« Last Edit: May 15, 2016, 08:39:44 am by TheArtist » Logged

"When you only have two pennies left in the world, buy a loaf of bread with one, and a lily with the other."-Chinese proverb. "Arts a staple. Like bread or wine or a warm coat in winter. Those who think it is a luxury have only a fragment of a mind. Mans spirit grows hungry for art in the same way h
Conan71
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« Reply #177 on: May 15, 2016, 08:55:29 pm »

For grins, I guess I need to see how they rate our neighborhood near 21st & Yale.  If itís rated less walkable or rideable than the area between 41st & I-44 between Yale and Darlington, I call shenanigans.  We are three blocks east of the complex housing Sears, Target, Reasorís, Gordmanís, IBC Bank, etc.  We can walk up 20th St. and cut around the back of Sears and encounter maybe one or two cars on our way up there.

In that half mile stretch from 15th to 21st on Yale, I can buy a new Honda Motorcycle, shop for groceries at two locations, buy beer or liquor, clothing, tools, tires for my car, home accessories (and improvements), plants, mattresses, get a coffee, get my computer fixed, go to a soccer game, do my banking, get my hair cut, or dine at any number of fast food options which isnít my bag anyhow. 

Our Saturday morning routine consists of getting on a couple of our bikes and ride from garage sale to garage sale, ending up at the Cherry St. Farmerís Market if we make good time navigating the sales along the way, then we hit the flea market at the fairgrounds on our way home.

We donít have sidewalks in our neighborhood, but they really are not needed as ours is what Iíve always called a ďpocket" neighborhood.  Thereís no connection from 21st to 15th so if someone is in our addition, they are either coming from or going to a destination, not trying to avoid traffic on a main thoroughfare.

I wasnít exaggerating about the lack of bike-ability down your way though.  You get south of 36th St. along the Yale corridor and it gets really scary. 
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LandArchPoke
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« Reply #178 on: May 16, 2016, 12:54:34 pm »

Point to me is I can walk to more stuff and a larger variety of stuff than I could in Cherry Street.  I walk to the movies, the bookstore, and to the mall all the time. And it has the potential with the right infill to be a really good town center type area. Once you figure out the "back road" type areas here you can bike/walk down some nice quiet streets to get to other parts of town like how I can take the back roads and go to the YMCA and Lafortune Park.  I can take the trail over a street, then take the other neighborhood streets and go to Panera for breakfast and coffee, usually on Sunday Mornings as a nice walk. The main arterials are a bugger but again, if infill were to go say in front of the Promenade parking garage and front the sidewalks and same thing all along 41st on the North side and then had a pedestrian friendly development go in where the gas station now is... this area would be incredible.  A great place to shop, work, run errands, dine, etc. and if you could get here via transit would be great for a lot of people. Already beats the area around Woodland Hills Mall or Tulsa Hills, so in my opinion would have been a great place to have a small area plan, if those actually meant anything.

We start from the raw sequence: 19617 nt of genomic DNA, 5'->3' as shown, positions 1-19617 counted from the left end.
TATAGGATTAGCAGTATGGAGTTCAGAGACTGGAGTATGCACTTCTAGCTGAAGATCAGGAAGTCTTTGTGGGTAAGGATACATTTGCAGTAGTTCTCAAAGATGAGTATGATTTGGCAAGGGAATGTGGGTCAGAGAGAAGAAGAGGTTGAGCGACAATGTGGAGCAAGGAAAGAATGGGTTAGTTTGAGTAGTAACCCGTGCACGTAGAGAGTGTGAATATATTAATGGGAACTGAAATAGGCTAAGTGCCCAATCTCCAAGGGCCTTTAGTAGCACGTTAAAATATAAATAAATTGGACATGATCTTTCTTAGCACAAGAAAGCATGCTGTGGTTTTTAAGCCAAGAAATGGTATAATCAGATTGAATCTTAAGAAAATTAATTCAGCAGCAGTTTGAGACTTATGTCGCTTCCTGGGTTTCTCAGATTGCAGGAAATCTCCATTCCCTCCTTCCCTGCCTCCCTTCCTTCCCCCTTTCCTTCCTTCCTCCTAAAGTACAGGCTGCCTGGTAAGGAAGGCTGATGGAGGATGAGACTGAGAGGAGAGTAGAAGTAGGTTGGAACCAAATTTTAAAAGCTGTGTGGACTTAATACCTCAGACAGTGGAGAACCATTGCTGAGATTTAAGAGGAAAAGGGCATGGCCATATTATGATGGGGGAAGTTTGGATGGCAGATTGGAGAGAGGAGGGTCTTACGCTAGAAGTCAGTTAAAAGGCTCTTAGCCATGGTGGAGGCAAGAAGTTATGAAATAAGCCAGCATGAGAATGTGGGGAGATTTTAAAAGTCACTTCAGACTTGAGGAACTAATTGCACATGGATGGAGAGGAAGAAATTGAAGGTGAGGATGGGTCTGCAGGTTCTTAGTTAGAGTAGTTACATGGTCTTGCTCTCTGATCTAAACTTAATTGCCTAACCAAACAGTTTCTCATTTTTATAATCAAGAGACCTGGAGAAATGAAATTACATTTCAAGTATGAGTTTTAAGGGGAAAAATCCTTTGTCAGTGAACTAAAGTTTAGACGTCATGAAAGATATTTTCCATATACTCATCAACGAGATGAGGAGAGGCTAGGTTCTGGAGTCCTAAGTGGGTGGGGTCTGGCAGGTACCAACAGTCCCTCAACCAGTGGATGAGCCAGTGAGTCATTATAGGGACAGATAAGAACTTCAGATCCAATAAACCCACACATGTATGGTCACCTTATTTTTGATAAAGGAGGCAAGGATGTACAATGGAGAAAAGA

I think what people haven't been paying attention too is the fact that the Small Area Plans don't regulate anything. They're just a framework of ideas for what people who live in those areas to express what they'd like to see developed. If you want to regulate (put that plan into action) then you need an overlay for that area which will guide development to fit the Small Area Plan.
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DowntownDan
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« Reply #179 on: May 16, 2016, 01:44:47 pm »

New renderings that will be voted on this Thursday.  Brick looks more authentic and includes "blade" signs.  Still not two functional floors.  Still destroys density to replace with single purpose box store.  Still no entrance at the intersection.  Glass is transparent, no more spandrell glass (rendering doesn't really show all that well but it's in the development description).  Better than the suburbs.  I hope the standard is a bit higher than that though.  Let me know if the link doesn't work.

https://drive.google.com/file/d/0B4Dqzlhdnu6jY3JSa3hzLU9pVW8/view?usp=sharing
« Last Edit: May 16, 2016, 01:46:52 pm by DowntownDan » Logged